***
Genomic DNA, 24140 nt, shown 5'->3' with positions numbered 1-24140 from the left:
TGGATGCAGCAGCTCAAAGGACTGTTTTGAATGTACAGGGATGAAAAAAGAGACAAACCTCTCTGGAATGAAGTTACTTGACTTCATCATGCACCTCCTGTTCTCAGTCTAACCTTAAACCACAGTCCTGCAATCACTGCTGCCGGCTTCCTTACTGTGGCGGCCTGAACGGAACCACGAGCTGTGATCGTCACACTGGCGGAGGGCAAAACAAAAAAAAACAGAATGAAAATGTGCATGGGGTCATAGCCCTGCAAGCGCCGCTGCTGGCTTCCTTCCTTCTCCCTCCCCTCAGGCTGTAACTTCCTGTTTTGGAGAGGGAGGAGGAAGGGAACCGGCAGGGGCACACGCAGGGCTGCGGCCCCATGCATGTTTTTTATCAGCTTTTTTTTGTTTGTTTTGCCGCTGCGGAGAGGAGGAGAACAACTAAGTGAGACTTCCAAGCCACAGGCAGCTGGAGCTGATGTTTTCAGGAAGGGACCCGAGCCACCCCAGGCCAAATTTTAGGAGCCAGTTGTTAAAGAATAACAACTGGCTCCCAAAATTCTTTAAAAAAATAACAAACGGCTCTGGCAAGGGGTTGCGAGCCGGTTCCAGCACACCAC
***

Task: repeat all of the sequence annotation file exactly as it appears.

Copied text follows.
Genomic DNA, 24140 nt, shown 5'->3' with positions numbered 1-24140 from the left:
TGGATGCAGCAGCTCAAAGGACTGTTTTGAATGTACAGGGATGAAAAAAGAGACAAACCTCTCTGGAATGAAGTTACTTGACTTCATCATGCACCTCCTGTTCTCAGTCTAACCTTAAACCACAGTCCTGCAATCACTGCTGCCGGCTTCCTTACTGTGGCGGCCTGAACGGAACCACGAGCTGTGATCGTCACACTGGCGGAGGGCAAAACAAAAAAAAACAGAATGAAAATGTGCATGGGGTCATAGCCCTGCAAGCGCCGCTGCTGGCTTCCTTCCTTCTCCCTCCCCTCAGGCTGTAACTTCCTGTTTTGGAGAGGGAGGAGGAAGGGAACCGGCAGGGGCACACGCAGGGCTGCGGCCCCATGCATGTTTTTTATCAGCTTTTTTTTGTTTGTTTTGCCGCTGCGGAGAGGAGGAGAACAACTAAGTGAGACTTCCAAGCCACAGGCAGCTGGAGCTGATGTTTTCAGGAAGGGACCCGAGCCACCCCAGGCCAAATTTTAGGAGCCAGTTGTTAAAGAATAACAACTGGCTCCCAAAATTCTTTAAAAAAATAACAAACGGCTCTGGCAAGGGGTTGCGAGCCGGTTCCAGCACACCAC